18. Living “in” a story, being part of a narrative, is much more satisfying than living without one. I don’t always know what narrative it is, because I’m living my life and not always reflecting on it, but as I edit these pages I am aware that I have an urge to see my sometimes random wandering as having a plot, a purpose guided by some underlying story.

19. Do creative, social, and civic attitudes change depending on where we live? Yes, I think so.

20. The more you know, the more you know you don’t know and the more you know that you don’t know.

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21. Everything’s intentional. It’s just filling in the dots.

22. Creative work is more accurately a machine that digs down and finds stuff, emotional stuff that will someday be raw material that can be used to produce more stuff, stuff like itself – clay to be available for future use.

23. I didn’t have any agenda or plan when I started writing stuff.

24. The act of making music, clothes, art, or even food has a very different, and possibly more beneficial effect on us than simply consuming those things. And yet for a very long time, the attitude of the state toward teaching and funding the arts has been in direct opposition to fostering creativity among the general population. It can often seem that those in power don’t want us to enjoy making things for ourselves—they’d prefer to establish a cultural hierarchy that devalues our amateur efforts and encourages consumption rather than creation. This might sound like I believe there is some vast conspiracy at work, which I don’t, but the situation we find ourselves in is effectively the same as if there were one. The way we are taught about music, and the way it’s socially and economically positioned, affect whether it’s integrated (or not) into our lives, and even what kind of music might come into existence in the future. Capitalism tends toward the creation of passive consumers, and in many ways this tendency is counterproductive.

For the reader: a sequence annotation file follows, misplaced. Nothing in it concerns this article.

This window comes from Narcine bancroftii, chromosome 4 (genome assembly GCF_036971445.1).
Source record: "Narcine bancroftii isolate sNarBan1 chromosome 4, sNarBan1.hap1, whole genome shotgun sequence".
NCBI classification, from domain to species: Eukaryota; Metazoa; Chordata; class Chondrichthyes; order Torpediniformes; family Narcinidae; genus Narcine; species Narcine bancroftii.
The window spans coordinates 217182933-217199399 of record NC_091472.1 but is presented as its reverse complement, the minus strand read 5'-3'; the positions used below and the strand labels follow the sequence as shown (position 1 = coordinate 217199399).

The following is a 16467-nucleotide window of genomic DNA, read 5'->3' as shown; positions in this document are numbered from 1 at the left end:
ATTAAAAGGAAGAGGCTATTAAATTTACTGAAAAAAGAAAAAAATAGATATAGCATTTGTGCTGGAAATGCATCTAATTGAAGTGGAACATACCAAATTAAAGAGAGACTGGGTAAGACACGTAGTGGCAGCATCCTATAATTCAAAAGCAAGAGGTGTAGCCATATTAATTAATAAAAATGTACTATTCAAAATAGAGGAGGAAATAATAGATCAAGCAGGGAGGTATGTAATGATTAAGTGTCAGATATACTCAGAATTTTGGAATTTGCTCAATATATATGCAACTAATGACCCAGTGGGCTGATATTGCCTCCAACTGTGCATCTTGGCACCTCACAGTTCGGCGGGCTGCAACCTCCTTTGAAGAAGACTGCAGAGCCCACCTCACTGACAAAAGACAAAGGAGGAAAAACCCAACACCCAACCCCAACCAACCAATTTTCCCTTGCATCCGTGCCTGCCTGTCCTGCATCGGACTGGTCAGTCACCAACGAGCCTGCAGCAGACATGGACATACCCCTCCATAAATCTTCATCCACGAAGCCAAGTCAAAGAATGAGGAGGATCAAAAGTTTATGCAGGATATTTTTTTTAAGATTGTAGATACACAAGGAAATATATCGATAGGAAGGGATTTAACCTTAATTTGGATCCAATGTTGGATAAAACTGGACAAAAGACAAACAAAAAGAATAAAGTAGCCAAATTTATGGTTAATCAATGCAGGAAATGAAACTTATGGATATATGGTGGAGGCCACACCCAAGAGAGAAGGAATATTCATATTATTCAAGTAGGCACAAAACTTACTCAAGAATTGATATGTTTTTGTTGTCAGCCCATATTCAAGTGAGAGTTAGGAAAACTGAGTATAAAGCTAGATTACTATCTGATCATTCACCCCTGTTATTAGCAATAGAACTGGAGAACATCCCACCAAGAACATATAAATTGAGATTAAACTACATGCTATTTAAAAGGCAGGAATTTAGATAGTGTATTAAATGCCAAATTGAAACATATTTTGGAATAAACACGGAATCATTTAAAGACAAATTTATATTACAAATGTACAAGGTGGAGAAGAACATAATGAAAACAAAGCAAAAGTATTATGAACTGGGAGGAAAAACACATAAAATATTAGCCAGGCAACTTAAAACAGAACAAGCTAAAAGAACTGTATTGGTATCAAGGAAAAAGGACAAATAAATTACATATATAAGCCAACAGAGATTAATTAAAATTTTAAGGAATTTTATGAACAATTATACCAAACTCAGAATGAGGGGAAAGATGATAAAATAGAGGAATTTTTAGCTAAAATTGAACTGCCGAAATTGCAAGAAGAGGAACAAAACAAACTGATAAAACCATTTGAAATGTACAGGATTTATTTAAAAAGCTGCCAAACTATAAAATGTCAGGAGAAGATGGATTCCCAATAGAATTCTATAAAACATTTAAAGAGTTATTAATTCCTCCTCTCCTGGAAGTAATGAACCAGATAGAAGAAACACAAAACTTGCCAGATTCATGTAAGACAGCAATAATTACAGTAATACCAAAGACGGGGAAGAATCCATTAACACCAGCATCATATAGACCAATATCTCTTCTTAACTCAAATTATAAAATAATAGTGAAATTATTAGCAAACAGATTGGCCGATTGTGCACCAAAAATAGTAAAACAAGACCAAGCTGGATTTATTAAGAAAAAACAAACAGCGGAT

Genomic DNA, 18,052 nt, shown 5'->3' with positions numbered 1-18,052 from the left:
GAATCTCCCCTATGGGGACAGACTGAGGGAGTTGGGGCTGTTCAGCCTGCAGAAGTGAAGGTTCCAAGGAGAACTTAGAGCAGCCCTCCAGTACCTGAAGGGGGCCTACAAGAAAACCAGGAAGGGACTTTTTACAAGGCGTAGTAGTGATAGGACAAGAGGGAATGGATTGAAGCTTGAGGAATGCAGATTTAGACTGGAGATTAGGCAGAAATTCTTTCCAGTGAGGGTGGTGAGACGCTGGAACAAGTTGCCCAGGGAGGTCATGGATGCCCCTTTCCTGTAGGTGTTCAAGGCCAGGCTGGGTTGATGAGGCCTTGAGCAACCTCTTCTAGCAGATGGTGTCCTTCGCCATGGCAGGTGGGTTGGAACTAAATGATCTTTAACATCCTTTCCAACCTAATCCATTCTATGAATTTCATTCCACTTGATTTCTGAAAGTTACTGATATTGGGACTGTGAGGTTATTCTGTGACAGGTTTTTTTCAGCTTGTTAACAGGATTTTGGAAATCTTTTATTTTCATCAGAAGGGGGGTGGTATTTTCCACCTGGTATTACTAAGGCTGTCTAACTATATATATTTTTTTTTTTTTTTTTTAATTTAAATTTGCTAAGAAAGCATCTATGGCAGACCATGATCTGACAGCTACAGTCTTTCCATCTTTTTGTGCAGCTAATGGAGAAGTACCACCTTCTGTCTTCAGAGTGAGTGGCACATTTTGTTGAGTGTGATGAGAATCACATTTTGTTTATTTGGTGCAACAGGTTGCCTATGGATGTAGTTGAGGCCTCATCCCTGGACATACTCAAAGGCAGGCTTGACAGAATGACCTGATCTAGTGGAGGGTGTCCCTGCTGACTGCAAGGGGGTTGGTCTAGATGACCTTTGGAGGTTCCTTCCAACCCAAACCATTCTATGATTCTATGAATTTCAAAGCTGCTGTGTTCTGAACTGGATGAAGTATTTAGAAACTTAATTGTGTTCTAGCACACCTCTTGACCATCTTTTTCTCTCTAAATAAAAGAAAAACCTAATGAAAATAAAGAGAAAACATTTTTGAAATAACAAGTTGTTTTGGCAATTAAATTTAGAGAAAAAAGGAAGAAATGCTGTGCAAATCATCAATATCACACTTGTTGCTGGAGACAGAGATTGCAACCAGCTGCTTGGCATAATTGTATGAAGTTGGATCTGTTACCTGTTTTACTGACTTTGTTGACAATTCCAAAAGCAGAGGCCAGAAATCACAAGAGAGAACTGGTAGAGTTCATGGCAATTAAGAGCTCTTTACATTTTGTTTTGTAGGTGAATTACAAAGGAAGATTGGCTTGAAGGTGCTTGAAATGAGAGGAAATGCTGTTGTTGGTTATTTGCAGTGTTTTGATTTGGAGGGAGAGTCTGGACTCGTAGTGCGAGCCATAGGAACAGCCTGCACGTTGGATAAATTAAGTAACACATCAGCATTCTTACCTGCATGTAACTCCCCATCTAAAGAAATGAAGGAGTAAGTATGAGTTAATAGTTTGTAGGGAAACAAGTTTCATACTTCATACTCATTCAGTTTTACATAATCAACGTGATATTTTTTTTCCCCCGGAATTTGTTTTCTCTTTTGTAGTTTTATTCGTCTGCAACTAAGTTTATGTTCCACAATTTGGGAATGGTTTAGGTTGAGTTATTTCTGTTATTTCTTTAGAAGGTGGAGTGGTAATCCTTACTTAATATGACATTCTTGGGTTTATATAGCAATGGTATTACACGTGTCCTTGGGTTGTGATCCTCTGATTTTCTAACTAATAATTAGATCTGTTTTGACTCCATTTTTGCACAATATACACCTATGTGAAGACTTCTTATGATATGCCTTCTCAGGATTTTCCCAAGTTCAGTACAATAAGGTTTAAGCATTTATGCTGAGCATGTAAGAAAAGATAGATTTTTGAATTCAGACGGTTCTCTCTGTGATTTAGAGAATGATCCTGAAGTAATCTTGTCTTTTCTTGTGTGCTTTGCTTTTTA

25. Language as a Prison

26. Yeah, anybody can go in with two turntables and a microphone or a home studio sampler and a little cassette deck or whatever and make records in their bedrooms.

27. Music resonates in so many parts of the brain that we can’t conceive of it being an isolated thing. It’s whom you were with, how old you were, and what was happening that day.

28. You can know or not know how a car runs and still enjoy riding in a car.

29. As music becomes less of a thing–a cylinder, a cassette, a disc–and more ephemeral, perhaps we will begin to assign an increasing value to live performances again.

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30. Life tends to be an accumulation of a lot of mundane decisions, which often gets ignored.